Cohen on Wartime Cases & the Lessons of History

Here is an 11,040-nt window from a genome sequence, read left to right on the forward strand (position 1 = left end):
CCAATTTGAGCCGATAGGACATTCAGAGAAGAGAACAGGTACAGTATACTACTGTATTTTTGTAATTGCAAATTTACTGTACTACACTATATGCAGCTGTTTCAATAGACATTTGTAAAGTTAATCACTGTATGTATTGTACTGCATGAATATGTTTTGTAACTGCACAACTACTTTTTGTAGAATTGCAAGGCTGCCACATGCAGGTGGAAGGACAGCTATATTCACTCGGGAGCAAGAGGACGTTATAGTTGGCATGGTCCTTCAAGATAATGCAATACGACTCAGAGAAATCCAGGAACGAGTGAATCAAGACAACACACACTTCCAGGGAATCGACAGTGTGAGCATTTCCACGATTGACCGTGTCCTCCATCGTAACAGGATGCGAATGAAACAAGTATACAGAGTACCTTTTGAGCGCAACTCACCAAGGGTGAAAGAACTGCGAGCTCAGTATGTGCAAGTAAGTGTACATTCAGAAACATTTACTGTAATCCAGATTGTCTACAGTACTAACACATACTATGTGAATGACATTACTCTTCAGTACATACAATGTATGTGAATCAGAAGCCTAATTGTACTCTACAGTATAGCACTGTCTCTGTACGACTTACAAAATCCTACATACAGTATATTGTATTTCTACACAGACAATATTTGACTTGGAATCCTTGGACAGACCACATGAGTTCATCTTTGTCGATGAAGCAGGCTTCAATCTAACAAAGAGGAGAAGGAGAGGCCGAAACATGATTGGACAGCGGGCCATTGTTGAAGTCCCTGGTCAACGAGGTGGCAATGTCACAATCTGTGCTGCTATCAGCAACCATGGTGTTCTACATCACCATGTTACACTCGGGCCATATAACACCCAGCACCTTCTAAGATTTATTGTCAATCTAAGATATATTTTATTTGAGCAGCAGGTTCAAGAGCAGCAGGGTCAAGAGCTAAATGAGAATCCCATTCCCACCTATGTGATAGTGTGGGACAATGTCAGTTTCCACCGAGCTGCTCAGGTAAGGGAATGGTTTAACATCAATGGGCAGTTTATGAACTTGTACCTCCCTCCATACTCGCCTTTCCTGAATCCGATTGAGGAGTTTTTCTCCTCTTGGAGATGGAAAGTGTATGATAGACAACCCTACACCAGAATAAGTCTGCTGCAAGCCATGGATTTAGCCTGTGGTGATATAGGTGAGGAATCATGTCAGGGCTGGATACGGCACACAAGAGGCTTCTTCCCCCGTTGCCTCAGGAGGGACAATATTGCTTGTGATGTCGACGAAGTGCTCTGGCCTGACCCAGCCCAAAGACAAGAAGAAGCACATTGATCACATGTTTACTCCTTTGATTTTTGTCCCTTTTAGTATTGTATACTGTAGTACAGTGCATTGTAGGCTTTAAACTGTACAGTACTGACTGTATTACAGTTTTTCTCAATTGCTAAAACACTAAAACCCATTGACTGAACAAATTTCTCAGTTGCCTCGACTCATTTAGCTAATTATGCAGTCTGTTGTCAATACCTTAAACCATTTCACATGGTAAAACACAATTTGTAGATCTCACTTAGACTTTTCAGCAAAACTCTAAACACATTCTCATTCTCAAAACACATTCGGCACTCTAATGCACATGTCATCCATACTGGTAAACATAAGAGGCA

References to the “lessons of history” are ubiquitous in law. Nowhere has this been more apparent than in recent debates over U.S. counterterrorism policy. In response to the Bush Administration’s reliance on World War II-era decisions – Johnson v. Eisentrager, Ex Parte Quirin, Hirota v. MacArthur, and In re Yamashita – opponents have argued that these decisions have been rejected by the “lessons of history.” They argue that the history of wartime cases is one marked by executive aggrandizement, panic-driven attacks on civil liberties, and overly quiescent courts – none of which should be repeated. 


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